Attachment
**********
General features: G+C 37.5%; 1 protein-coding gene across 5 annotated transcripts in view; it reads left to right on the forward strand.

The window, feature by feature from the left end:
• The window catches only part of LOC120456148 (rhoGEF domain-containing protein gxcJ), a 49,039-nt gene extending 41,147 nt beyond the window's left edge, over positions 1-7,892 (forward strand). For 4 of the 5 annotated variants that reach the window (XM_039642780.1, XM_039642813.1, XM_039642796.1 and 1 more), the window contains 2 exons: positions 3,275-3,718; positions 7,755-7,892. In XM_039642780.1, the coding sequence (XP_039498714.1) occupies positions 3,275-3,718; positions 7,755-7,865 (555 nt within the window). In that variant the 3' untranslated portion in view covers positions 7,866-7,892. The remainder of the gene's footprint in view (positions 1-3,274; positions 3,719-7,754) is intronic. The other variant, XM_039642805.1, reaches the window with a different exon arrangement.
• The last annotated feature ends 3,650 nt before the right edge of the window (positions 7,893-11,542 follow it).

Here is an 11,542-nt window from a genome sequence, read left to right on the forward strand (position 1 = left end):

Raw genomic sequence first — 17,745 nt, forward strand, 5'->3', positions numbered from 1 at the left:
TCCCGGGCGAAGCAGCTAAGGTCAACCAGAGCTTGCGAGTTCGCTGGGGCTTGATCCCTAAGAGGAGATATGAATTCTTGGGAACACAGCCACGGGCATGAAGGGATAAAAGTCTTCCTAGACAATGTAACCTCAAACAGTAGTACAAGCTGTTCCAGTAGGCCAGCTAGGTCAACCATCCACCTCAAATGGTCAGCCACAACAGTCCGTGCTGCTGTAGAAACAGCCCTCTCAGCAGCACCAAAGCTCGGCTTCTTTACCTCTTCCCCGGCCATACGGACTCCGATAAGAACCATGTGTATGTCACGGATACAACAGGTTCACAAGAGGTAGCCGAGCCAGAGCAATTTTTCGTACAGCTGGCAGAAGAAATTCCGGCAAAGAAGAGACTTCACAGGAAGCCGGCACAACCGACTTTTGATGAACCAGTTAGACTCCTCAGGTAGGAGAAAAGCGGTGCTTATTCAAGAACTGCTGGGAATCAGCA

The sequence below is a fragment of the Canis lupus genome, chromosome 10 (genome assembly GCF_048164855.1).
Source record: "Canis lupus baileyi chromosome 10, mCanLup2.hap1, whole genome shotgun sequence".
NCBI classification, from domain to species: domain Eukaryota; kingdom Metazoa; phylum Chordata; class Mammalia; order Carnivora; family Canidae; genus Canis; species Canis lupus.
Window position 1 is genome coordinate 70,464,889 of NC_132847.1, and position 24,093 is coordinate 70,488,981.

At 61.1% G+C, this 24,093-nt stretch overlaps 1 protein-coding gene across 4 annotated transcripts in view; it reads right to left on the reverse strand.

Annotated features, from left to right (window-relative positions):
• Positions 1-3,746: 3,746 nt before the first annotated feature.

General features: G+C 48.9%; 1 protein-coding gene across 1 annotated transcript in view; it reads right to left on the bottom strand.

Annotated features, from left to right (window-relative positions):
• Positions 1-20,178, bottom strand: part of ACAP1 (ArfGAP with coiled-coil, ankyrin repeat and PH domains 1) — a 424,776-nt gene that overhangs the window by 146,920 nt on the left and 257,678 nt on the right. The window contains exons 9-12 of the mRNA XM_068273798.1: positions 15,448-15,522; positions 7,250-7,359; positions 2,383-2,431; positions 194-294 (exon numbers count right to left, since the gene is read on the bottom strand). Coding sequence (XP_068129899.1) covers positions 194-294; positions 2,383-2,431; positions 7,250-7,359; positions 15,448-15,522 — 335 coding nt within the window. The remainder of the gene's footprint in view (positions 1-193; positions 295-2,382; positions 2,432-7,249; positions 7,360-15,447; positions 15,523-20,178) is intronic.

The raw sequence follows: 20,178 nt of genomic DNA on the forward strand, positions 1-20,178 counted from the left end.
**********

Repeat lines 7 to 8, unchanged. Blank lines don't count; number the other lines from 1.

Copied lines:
TCCCGGGCGAAGCAGCTAAGGTCAACCAGAGCTTGCGAGTTCGCTGGGGCTTGATCCCTAAGAGGAGATATGAATTCTTGGGAACACAGCCACGGGCATGAAGGGATAAAAGTCTTCCTAGACAATGTAACCTCAAACAGTAGTACAAGCTGTTCCAGTAGGCCAGCTAGGTCAACCATCCACCTCAAATGGTCAGCCACAACAGTCCGTGCTGCTGTAGAAACAGCCCTCTCAGCAGCACCAAAGCTCGGCTTCTTTACCTCTTCCCCGGCCATACGGACTCCGATAAGAACCATGTGTATGTCACGGATACAACAGGTTCACAAGAGGTAGCCGAGCCAGAGCAATTTTTCGTACAGCTGGCAGAAGAAATTCCGGCAAAGAAGAGACTTCACAGGAAGCCGGCACAACCGACTTTTGATGAACCAGTTAGACTCCTCAGGTAGGAGAAAAGCGGTGCTTATTCAAGAACTGCTGGGAATCAGCA

The sequence below is a fragment of the Canis lupus genome, chromosome 10 (genome assembly GCF_048164855.1).